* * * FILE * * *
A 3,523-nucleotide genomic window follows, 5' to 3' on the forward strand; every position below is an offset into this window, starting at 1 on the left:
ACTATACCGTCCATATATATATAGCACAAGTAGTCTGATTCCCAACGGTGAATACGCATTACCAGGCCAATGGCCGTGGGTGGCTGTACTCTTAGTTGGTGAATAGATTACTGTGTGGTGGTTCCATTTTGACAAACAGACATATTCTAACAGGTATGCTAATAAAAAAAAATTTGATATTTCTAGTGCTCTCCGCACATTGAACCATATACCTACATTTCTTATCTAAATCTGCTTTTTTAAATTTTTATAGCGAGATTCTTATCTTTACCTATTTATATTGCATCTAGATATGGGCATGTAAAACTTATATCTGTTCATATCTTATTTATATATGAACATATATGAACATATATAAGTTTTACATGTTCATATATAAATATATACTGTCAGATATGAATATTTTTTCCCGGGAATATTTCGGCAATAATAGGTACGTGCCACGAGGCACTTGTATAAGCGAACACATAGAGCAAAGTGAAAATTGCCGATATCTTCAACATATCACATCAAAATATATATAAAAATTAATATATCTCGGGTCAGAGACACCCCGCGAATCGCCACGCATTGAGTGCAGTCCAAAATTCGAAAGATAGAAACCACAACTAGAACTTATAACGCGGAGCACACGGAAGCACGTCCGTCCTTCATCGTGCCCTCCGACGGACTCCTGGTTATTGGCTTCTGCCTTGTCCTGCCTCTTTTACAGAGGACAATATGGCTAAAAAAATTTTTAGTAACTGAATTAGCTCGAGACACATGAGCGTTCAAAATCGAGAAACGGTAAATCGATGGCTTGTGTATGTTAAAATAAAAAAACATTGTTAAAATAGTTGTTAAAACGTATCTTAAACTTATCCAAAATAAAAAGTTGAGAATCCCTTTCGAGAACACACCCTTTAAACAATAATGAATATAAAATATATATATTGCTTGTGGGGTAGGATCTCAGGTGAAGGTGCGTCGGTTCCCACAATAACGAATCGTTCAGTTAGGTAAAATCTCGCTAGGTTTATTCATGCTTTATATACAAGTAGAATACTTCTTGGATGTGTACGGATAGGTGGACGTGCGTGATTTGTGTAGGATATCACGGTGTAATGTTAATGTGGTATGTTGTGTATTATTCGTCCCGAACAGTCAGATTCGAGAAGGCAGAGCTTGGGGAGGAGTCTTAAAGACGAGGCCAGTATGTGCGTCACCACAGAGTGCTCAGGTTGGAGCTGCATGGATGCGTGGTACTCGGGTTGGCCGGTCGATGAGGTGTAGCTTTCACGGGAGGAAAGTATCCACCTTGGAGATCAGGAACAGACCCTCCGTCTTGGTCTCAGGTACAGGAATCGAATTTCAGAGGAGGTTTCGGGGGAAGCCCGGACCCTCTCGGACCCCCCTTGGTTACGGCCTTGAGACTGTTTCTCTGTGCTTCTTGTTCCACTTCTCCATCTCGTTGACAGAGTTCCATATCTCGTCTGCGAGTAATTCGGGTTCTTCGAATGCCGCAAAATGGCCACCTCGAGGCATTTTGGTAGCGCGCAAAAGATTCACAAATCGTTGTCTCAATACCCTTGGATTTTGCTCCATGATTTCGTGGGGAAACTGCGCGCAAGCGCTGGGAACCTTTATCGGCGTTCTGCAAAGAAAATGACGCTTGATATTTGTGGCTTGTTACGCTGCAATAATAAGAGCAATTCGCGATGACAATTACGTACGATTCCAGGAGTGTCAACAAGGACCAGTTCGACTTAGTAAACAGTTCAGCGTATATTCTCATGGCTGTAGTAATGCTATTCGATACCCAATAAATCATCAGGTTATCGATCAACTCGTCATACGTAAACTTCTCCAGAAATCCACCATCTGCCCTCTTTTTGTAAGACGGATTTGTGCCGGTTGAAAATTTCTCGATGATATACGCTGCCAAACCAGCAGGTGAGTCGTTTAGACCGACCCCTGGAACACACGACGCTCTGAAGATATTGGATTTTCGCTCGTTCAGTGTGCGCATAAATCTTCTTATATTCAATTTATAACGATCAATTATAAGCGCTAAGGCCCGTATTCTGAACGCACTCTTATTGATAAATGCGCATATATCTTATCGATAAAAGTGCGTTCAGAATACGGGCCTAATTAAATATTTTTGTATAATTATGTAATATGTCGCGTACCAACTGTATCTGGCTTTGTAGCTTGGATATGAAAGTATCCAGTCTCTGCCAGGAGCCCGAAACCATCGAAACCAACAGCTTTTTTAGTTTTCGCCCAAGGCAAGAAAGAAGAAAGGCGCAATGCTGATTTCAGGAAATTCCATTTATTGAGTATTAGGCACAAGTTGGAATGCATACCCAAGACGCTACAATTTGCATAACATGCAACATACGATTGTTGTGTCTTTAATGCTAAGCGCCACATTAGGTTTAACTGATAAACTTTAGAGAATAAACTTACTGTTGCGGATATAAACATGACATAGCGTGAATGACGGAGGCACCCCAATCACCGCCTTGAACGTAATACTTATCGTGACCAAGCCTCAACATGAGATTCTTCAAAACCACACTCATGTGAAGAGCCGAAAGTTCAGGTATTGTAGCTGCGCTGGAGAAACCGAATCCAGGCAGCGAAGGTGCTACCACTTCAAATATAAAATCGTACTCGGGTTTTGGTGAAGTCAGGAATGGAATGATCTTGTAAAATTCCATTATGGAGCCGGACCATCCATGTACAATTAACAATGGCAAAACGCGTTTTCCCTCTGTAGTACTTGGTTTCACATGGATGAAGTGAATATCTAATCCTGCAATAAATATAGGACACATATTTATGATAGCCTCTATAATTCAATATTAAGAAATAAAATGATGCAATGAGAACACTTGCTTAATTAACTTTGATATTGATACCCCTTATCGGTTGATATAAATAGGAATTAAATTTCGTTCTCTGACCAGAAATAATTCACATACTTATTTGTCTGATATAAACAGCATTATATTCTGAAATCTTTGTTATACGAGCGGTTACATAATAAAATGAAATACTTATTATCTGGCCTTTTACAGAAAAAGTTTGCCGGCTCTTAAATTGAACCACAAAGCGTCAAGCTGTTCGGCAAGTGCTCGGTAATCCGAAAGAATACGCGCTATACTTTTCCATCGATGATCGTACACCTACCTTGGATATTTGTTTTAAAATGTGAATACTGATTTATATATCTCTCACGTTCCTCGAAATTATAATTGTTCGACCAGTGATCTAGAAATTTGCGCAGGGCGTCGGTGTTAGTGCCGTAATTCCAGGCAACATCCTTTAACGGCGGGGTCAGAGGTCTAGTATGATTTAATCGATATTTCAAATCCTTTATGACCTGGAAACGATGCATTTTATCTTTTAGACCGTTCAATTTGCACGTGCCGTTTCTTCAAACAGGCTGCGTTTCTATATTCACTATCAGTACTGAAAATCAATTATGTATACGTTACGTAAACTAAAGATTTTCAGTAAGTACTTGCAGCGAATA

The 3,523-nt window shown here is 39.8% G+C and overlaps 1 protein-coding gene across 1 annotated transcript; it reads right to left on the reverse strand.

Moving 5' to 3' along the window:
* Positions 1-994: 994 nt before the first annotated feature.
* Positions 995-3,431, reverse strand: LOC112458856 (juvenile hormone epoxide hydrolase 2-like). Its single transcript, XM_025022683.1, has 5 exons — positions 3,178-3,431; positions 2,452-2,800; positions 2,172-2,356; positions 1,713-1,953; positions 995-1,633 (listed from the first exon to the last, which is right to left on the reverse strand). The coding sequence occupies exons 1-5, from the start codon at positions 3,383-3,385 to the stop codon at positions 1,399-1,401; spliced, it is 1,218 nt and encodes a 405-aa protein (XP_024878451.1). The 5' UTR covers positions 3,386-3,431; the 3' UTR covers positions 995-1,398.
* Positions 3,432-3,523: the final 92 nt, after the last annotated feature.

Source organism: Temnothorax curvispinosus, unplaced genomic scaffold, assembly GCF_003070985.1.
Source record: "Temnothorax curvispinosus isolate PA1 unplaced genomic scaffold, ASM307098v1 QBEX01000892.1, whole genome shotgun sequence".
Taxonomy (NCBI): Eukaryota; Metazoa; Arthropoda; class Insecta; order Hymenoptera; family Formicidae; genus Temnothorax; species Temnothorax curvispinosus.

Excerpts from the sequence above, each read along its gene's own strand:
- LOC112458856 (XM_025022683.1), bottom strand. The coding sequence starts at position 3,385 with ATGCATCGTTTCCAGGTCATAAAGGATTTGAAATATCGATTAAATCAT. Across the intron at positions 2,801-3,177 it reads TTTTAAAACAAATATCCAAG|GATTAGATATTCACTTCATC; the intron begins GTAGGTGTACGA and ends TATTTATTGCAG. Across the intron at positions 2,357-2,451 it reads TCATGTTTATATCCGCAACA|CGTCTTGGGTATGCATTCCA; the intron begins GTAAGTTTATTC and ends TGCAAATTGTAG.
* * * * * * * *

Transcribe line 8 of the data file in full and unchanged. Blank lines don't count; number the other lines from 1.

Source organism: Temnothorax curvispinosus, unplaced genomic scaffold, assembly GCF_003070985.1.